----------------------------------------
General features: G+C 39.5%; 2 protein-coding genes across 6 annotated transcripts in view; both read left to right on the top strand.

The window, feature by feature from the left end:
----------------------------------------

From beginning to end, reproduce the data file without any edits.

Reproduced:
General features: G+C 39.5%; 2 protein-coding genes across 6 annotated transcripts in view; both read left to right on the top strand.

The window, feature by feature from the left end: